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Ali Hazelwood: On the Science of Romance

New York Times bestselling author Ali Hazelwood discusses how she combined plotting and pantsing for her new romance novel, Love on the Brain.

Ali Hazelwood is the New York Times bestselling author of The Love Hypothesis, as well as a writer of peer-reviewed articles about brain science, in which no one makes out and the ever after is not always happy. Originally from Italy, she lived in Germany and Japan before moving to the U.S. to pursue a Ph.D. in neuroscience. She recently became a professor, which absolutely terrifies her.

When Ali is not at work, she can be found running, eating cake pops, or watching sci-fi movies with her two feline overlords (and her slightly-less-feline husband). Find her on Twitter, Facebook, and Instagram.

Ali Hazelwood: On the Science of Romance

Ali Hazelwood

In this post, Ali discusses how she combined plotting and pantsing for her new romance novel, Love on the Brain, the difference in writing this from her previous novel, and more!

Name: Ali Hazelwood
Literary agent: Thao Le
Book title: Love on the Brain
Publisher: Berkley/Penguin Random House
Release date: August 23, 2022
Genre/category: Romance
Previous titles: The Love Hypothesis
Elevator pitch for the book: From the New York Times bestselling author of The Love Hypothesis comes a new STEMinist rom-com in which a scientist is forced to work on a project with her nemesis—with explosive results.

Ali Hazelwood: On the Science of Romance

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What prompted you to write this book?

The idea for it came from my amazing agent! The Love Hypothesis was on submission for a while, and my agent Thao and I brainstormed ideas for what other books I should be writing while we were waiting to hear from editors.

She said that she’d love to read something about rival scientists who thought they were enemies, but were also communicating through other channels without even knowing it. I started playing around with the idea, and the rest of the plot developed from there.

How long did it take to go from idea to publication? And did the idea change during the process?

I started writing the book in late spring 2020 and it’ll come out this August (2022), so about two years. Once I settled on the idea, I didn’t change it too much, mostly because I have a relatively editorial agent who’s great at helping me brainstorm and getting the basic premise of a book in decent shape!

While I do plot the general beats of a story ahead, I also pants quite a bit and let the characters guide me as I write. I’m not averse to improvising (the fantastic Adriana Herrera taught me the term “Pantiliner” for writers like me, and I will be forever grateful). For instance, when I started writing I knew that Bee was going to be a neuroscientist and that she would collaborate with Levi, but I didn’t know yet that she’d be a Marie Curie stan.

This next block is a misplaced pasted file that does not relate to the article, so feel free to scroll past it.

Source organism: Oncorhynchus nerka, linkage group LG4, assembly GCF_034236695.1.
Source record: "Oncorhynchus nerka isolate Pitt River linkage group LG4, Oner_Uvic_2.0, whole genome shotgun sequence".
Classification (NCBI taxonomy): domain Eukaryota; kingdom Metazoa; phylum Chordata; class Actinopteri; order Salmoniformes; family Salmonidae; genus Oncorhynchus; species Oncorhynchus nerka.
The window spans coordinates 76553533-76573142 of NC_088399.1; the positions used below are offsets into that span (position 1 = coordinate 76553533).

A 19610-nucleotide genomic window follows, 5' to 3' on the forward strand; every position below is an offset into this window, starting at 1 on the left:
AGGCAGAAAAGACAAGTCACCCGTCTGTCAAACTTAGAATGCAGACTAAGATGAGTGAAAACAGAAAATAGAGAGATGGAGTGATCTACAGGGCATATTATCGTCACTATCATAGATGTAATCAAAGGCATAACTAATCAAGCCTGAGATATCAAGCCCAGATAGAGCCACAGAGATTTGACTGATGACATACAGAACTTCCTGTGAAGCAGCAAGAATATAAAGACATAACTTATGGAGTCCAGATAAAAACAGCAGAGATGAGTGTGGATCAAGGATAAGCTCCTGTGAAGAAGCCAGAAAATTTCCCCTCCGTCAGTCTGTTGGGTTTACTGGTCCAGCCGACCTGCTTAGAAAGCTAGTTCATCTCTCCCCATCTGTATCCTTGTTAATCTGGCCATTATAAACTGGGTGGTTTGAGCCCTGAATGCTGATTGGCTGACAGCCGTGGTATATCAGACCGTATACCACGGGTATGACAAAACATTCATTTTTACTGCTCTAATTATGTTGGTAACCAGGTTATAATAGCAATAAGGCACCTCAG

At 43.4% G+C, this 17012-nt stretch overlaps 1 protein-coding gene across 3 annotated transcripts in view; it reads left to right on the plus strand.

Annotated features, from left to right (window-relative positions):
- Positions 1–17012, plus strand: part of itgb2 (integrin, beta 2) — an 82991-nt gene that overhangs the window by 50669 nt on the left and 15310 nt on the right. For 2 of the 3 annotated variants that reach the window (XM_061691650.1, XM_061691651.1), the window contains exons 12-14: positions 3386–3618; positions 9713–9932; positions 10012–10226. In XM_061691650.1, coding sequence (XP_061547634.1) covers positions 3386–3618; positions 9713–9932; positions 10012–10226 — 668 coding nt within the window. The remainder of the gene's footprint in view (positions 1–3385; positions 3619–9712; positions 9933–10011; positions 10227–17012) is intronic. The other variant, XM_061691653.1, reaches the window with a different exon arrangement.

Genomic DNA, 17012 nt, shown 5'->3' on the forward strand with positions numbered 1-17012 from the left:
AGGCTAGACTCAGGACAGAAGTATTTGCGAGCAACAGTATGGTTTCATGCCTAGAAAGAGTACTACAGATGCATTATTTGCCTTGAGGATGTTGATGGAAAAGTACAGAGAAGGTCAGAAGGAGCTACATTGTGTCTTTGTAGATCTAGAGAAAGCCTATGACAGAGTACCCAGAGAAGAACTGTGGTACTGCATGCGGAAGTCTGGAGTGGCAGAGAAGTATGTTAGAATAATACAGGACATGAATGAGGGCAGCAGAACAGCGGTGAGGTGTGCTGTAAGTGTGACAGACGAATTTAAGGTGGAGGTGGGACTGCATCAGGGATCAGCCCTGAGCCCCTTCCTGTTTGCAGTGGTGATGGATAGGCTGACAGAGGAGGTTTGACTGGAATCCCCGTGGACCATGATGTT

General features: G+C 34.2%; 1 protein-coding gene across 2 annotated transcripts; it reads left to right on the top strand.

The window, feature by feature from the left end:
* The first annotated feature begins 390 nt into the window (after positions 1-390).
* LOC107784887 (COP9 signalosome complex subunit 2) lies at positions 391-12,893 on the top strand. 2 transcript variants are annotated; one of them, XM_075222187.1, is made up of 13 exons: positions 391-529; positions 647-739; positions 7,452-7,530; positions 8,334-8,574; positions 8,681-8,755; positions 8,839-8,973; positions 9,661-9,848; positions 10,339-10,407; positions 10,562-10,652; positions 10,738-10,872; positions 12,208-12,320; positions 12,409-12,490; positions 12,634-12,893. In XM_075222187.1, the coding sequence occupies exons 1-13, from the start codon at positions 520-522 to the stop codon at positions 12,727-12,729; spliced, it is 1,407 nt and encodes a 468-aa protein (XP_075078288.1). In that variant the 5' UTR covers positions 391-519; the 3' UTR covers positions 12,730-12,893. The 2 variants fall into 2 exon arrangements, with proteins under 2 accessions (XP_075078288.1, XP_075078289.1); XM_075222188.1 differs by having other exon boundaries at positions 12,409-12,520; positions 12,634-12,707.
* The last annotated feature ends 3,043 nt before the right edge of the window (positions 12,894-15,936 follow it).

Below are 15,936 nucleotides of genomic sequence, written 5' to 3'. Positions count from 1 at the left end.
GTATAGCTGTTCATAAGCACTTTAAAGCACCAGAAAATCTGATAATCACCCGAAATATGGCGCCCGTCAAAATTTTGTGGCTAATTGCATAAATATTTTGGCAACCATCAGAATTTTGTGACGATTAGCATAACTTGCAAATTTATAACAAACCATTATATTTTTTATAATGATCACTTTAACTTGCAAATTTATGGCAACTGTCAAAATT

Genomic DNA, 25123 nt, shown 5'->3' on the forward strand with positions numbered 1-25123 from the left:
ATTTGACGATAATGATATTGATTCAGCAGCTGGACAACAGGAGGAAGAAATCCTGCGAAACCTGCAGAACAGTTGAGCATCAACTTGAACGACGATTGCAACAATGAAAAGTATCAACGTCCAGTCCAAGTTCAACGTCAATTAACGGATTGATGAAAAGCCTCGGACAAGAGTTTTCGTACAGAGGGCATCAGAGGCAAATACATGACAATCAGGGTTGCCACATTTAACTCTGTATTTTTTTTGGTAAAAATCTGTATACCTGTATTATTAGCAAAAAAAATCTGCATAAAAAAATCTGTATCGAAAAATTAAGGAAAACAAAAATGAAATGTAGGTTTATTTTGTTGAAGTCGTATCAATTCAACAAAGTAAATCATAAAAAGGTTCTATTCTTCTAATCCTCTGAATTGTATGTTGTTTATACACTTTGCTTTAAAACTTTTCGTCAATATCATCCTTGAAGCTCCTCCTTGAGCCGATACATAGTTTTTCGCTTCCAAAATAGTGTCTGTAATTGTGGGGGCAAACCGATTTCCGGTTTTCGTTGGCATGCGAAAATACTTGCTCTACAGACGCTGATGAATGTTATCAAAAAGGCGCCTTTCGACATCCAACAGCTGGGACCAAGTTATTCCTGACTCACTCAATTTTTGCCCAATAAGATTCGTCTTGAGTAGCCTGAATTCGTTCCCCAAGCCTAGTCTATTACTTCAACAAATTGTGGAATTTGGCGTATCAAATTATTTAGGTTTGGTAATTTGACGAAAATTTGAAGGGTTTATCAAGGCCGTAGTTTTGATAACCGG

Were there any surprises or learning moments in the publishing process for this title?

I feel like I always learn a lot about craft and story structure whenever I’m in the process of editing a book, mostly through the back and forth with my amazing editor, Sarah Blumenstock. She’s always instrumental in making what I write into its best self.

An interesting behind-the-scenes tidbit about the book is that the cover (illustrated by the amazing @Lilithsaur) went through several iterations before we landed on the perfect poses and expression for Bee and Levi.

Ali Hazelwood: On the Science of Romance

Were there any surprises in the writing process for this book?

Love on the Brain is actually my first book in many ways, since The Love Hypothesis was adapted from a fic. And writing it was … really hard???

I was used to publishing fic by the chapter and getting feedback pretty often on the direction a story was taking. In comparison, writing a book is lonely, and I kept second guessing whether I was doing it right, whether the plot made sense, whether the characters were relatable, whether the entire thing was too boring.

But I wrote the bulk of Love on the Brain in about a month, over the summer, and I have some nice memories of falling deeply in love with Bee and Levi as I spent all those hours with them. So, I guess what surprised me the most about writing the book were the high highs and the low lows?

What do you hope readers will get out of your book?

All I want is for people to feel entertained and spend a few pleasant hours. And if some readers meet Bee or Levi or Rocío, and feel seen and understood, or recognize themselves in characters I write, that is going to make my entire year.

If you could share one piece of advice with other writers, what would it be?

Surround yourself with people whom you trust and who support you. I know it’s easier said than done, but there are a lot of welcoming online communities that are accessible and full of amazing writers.

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